By Julia Horowitz, CNN Business
Svein Tore Holsether says the world is careening toward a food crisis that could affect millions of people.
Record high natural gas prices have forced the company he runs, fertilizer producer Yara International, to curtail its production of ammonia and urea in Europe to 45% of capacity. With less of those two essential agricultural ingredients, he expects knock-on effects for global food supplies.
“It’s not whether we are going to have a food crisis. It’s how large that crisis will be,” Holsether told CNN Business.
Two weeks after Russia invaded Ukraine, the prices of key agricultural products produced in the region have skyrocketed. The biggest problem is wheat, a pantry staple. Supplies from Russia and Ukraine, which together account for almost 30% of global wheat trade, are now at risk. Global wheat prices hit an all-time high earlier this week.
Another major problem is access to fertilizer. Essential for farmers to hit their production targets for crops, it’s never been more expensive, as exports from Russia grind to a halt. Output in Europe has also plunged thanks to the surging price of natural gas, a key ingredient in nitrogen-based fertilizers like urea.
The situation is ringing alarm bells for global health experts. The cost of corn, soybeans and vegetable oils has been jumping, too.
Agriculture ministers from the G7 countries said Friday they “remain determined to do what is necessary to prevent and respond to a food crisis.”
But fearing shortages, countries are already turning inward, which could ultimately leave less food for those in need.
Egypt just banned the export of wheat, flour, lentils and beans amid growing concerns over food reserves in the Arab world’s most populous state. Indonesia has also tightened export restrictions on palm oil, which is a component in cooking oil as well as in cosmetics and some packaged goods like chocolate. It’s the world’s top producer of the product.
The G7 ministers called on countries to “keep their food and agricultural markets open and to guard against any unjustified restrictive measures on their exports.”
“Any further increase in food price levels and volatility in international markets could threaten food security and nutrition at a global scale, especially among the most vulnerable living in environments of low food security,” they said in a statement.
Western countries with more access to agriculture will be hurt, too. Consumers there have already been stung by higher prices, and the situation is poised to deteriorate further.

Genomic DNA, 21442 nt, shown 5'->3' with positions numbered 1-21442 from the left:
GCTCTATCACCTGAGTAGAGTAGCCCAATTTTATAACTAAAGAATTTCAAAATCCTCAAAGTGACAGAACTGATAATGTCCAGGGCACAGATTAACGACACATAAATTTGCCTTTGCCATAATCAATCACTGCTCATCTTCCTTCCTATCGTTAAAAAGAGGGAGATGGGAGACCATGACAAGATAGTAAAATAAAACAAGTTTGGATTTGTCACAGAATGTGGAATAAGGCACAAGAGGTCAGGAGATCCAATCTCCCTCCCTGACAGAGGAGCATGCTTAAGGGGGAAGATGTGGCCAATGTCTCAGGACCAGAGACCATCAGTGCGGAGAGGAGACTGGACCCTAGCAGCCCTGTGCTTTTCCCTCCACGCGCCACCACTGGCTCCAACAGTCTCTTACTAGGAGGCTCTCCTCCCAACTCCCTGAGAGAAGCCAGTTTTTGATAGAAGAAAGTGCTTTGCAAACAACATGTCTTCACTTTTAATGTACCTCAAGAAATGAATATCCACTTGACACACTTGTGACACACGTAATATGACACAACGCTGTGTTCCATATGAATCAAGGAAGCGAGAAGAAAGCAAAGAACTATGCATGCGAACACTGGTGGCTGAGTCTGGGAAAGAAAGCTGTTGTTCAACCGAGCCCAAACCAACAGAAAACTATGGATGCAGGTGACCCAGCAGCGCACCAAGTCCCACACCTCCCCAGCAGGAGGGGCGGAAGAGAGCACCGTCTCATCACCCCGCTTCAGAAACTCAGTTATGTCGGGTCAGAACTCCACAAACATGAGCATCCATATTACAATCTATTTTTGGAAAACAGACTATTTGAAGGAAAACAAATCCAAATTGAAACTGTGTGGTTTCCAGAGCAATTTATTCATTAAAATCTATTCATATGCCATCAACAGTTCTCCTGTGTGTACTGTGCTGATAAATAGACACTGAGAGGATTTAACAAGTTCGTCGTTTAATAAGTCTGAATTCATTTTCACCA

Russia, Ukraine and global food supplies
Even before Russia launched a war in Ukraine, the global food system was strained. Snarled supply chains and unpredictable weather patterns — often the result of climate change — had already pushed food prices to their highest level in about a decade. Affordability was also an issue after the pandemic left millions out of work.
The number of people on the edge of famine has jumped to 44 million from 27 million in 2019, the UN’s World Food Programme said this month.
The conflict between Russia and Ukraine, which both play crucial roles in the carefully calibrated system of global food production, stands to make the situation worse.
Global wheat prices have fallen from record highs in recent days, but remain elevated. They’re expected to stay that way for some time, according to Rabobank commodity analyst Carlos Mera.
The wheat planting season, which is about to begin in Ukraine, will be disrupted by fighting. It’s not clear there will be enough farmers to till the land, as people in the country take up arms — or whether they’ll be able to access machinery and other essential products that would typically arrive through Black Sea ports.
“It’s anyone’s guess if Ukraine will be able to export anything for the rest of this year, or next year, or in the foreseeable future,” Mera said. The country also accounts for half of all exports of sunflower oil.
Getting products from Russia onto the world market has also gotten more difficult, because businesses don’t want to risk running afoul of sanctions or deal with the logistics of traveling near a war zone.